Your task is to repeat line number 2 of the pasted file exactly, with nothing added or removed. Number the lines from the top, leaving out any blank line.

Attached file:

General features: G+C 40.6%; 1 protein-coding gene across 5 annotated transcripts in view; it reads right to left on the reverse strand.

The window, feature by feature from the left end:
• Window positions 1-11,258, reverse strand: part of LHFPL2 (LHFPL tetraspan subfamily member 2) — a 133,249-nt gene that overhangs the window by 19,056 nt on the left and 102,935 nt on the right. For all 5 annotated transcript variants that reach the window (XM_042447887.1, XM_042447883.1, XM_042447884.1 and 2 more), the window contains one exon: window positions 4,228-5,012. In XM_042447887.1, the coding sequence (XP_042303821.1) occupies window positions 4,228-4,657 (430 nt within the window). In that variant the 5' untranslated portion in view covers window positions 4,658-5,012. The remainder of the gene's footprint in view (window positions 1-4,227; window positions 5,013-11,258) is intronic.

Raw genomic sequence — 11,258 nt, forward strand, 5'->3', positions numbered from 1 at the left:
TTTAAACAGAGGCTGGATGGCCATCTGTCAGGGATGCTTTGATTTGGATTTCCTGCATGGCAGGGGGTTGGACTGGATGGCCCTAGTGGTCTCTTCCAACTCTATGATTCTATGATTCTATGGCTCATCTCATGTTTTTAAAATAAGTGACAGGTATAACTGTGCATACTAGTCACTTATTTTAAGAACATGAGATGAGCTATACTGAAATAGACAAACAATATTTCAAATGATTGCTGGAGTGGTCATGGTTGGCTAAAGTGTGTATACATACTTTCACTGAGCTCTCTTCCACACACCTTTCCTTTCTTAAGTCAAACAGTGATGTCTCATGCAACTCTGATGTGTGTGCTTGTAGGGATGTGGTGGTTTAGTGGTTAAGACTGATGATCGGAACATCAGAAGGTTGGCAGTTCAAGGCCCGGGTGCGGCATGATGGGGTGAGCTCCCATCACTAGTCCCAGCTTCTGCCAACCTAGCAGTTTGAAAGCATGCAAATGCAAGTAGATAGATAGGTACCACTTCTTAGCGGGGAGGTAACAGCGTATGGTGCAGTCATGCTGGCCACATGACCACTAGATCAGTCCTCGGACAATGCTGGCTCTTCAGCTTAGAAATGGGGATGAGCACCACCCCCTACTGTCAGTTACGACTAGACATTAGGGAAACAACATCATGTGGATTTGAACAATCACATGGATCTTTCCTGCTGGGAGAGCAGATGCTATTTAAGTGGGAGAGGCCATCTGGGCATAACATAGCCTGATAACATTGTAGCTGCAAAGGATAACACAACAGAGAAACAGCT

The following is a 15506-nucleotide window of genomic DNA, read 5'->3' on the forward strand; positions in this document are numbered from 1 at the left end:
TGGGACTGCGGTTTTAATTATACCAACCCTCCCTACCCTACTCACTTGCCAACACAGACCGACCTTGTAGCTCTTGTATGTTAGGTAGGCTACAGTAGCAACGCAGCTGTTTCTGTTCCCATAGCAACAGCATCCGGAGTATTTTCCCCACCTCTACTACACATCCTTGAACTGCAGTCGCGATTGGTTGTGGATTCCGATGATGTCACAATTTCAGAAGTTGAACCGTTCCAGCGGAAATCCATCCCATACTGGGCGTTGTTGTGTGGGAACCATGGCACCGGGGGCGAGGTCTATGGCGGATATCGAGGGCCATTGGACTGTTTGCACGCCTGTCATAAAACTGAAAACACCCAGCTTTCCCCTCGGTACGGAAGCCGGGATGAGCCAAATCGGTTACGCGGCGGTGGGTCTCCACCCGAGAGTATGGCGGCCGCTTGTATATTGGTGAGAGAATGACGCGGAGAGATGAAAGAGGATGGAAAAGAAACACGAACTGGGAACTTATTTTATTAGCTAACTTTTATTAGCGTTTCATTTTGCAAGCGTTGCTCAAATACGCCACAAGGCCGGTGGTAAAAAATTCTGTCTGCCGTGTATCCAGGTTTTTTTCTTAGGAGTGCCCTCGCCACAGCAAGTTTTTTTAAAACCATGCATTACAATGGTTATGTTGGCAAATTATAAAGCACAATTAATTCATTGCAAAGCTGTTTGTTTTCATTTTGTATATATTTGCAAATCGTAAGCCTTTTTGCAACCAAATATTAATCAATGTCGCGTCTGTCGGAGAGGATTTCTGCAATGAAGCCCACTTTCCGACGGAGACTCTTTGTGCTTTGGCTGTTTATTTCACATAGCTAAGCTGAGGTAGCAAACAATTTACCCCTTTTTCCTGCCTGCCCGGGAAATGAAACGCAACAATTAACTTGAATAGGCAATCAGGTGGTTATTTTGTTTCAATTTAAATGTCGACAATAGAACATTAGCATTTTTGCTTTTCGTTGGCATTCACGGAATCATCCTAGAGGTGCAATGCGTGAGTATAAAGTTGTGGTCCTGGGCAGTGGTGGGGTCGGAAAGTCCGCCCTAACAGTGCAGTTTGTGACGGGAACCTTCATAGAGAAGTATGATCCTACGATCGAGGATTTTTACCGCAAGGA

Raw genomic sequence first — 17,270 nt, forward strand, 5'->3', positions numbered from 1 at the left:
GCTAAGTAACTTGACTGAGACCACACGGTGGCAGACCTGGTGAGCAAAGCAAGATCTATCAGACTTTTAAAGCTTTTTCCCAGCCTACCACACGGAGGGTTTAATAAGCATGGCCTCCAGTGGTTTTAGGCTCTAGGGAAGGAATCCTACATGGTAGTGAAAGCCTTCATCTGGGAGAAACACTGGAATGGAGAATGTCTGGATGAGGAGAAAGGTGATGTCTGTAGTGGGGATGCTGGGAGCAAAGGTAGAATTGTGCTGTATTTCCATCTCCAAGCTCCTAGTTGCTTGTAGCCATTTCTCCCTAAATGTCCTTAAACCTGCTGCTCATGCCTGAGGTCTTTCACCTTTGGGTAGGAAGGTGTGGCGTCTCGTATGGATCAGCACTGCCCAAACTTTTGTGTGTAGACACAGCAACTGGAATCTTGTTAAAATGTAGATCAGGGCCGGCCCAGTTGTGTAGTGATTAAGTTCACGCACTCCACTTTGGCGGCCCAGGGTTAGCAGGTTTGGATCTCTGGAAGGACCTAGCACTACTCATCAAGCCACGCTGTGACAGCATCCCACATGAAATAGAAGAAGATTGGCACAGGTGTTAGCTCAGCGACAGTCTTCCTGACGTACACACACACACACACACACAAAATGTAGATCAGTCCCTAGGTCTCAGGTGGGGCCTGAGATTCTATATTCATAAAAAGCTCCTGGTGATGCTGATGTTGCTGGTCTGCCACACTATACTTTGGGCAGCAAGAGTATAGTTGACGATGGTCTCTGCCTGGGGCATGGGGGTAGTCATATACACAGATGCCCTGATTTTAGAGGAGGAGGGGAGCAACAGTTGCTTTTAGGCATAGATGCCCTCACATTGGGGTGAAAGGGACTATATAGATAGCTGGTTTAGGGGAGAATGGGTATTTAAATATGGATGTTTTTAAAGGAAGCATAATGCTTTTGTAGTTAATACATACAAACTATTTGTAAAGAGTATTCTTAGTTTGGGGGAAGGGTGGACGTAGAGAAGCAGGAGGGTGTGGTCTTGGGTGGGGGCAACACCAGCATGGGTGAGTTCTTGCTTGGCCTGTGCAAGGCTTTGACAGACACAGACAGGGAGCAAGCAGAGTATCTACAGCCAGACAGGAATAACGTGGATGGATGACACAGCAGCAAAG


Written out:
The window, feature by feature from the left end: